May 2—EBENSBURG — Spring was crisply in the air on Saturday morning, and so was the fleece of more than a dozen Huacaya alpacas at GET'IM Alpaca Farm in Barr Township.
George Sherry, the owner of the private farm on Amadei Road that is home to the gentle and sometimes shaggy animals, hosted an annual shearing of the alpacas on Saturday, with Josh Klein, of Alpaca Shear, handling trimming duties.
Klein, who is in his 20th season of shearing alpacas across the nation, says that he visits "hundreds and hundreds" of farms throughout the year, stopping at about one to three farms per day during his seven-day-a-week travels.
The process takes about 10 minutes per alpaca.
The animal's front and hind legs are tethered to prevent struggle or escape. A handler then holds the alpaca's head as the shearer clips the fleece off one side. The alpaca is then rolled over so the shearer can clip the other side. The blanket of of fleece is then bagged and documented by assistants at the farm.
Fleece is then shorn off the legs and around the head and neck region, while nails are also trimmed, keeping the alpacas cooler as the weather warms up.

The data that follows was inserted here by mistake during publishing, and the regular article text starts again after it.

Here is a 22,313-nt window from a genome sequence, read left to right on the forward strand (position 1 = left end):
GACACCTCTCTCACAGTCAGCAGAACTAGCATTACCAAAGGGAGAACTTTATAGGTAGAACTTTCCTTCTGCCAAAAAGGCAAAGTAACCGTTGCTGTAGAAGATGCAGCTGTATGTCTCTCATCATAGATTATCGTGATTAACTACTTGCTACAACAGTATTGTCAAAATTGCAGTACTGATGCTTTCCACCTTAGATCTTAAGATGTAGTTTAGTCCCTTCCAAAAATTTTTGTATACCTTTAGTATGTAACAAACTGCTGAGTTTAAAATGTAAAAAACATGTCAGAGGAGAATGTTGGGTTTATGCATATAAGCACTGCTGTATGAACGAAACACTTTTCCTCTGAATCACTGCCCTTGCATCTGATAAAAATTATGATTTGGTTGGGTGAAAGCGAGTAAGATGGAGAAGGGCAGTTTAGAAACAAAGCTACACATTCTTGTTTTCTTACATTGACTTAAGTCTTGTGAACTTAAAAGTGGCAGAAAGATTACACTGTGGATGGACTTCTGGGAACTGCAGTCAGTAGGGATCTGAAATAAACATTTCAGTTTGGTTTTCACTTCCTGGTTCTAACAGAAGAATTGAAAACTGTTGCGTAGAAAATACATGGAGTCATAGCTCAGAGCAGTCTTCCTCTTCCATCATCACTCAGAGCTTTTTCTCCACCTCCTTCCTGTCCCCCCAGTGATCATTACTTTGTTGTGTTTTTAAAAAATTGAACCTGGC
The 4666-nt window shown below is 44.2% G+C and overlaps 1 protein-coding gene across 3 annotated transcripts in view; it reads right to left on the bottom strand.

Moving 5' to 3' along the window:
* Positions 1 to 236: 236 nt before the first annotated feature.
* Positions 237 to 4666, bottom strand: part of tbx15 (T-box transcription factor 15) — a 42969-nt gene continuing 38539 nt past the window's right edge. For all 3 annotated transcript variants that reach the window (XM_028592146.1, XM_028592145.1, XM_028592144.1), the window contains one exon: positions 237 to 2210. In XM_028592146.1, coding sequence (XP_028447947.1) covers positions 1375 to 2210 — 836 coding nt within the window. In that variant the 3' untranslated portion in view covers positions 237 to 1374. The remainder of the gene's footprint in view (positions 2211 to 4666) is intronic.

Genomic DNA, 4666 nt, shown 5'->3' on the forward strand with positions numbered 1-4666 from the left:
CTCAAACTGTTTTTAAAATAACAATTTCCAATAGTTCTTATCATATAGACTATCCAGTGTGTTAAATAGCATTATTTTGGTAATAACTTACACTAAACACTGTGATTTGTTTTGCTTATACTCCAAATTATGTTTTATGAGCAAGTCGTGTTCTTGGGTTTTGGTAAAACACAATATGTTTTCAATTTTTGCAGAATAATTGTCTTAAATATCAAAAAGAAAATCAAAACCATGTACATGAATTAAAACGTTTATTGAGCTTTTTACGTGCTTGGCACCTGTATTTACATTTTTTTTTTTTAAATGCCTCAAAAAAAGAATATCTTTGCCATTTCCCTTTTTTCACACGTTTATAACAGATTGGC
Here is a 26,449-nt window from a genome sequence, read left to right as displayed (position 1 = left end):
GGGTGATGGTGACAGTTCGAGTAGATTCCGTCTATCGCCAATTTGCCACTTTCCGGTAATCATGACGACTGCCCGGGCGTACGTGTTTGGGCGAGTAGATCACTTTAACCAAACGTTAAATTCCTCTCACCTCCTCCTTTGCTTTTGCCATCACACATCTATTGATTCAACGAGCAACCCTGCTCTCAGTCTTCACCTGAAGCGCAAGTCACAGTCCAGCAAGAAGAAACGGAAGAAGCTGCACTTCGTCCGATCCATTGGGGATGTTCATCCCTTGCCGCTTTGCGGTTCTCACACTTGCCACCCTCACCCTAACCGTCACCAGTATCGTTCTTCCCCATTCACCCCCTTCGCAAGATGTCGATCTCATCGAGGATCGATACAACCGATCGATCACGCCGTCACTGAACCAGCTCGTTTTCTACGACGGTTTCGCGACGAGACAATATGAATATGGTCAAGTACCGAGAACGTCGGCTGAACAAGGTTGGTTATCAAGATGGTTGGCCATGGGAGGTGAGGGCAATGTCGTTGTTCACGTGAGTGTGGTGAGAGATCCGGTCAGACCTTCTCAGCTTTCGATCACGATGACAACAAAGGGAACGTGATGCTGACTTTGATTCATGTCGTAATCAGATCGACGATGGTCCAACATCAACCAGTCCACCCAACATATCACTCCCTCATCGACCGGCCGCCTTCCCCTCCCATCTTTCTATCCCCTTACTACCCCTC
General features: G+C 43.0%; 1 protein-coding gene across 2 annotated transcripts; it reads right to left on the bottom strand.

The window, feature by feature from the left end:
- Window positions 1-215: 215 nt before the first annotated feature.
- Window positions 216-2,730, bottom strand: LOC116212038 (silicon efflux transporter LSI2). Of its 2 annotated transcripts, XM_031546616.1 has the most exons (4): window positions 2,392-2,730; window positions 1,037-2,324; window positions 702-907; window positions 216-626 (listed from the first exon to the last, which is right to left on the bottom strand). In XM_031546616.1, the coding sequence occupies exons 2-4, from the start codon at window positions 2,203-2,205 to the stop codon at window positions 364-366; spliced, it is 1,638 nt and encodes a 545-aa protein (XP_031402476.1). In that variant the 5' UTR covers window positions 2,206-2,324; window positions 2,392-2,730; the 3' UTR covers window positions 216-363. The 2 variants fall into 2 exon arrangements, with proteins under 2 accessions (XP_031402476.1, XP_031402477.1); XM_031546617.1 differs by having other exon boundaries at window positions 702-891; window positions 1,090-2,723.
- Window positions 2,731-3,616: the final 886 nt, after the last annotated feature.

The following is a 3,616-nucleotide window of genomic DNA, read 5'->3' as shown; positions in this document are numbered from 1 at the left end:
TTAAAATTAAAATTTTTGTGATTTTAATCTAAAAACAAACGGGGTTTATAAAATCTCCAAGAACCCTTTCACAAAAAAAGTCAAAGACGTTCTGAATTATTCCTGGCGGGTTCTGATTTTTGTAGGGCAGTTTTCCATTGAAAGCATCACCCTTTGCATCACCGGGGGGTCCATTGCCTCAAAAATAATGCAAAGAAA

Sherry said the process is necessary so that the alpacas do not overheat. The shorn fleece can also be a source of income for the alpacas' owner.
"Obviously, there's revenue in the finer fleeces," Sherry said, "but in our climates, and pretty much anywhere that I know of, you get the fleece off the older ones for the heat so they don't stress out."
The hypoallergenic fiber can be used in many capacities, including clothing, rugs and toys. Huacaya alpacas' fibers possess a "crimpy" quality similar to sheeps' wool, giving it natural elasticity.
Sherry gave an optimistic estimate when breaking down the economy of what fleece can be used once it's shorn from an alpaca.
"You're hoping for at least 60%, which is off the back and the sides," Sherry said. "That's got a lower micron, which is finer, and that's what you can have against your skin. It will not itch. There's no lanolin, so there's no reaction, and there's no barbs. It's a very smooth fiber."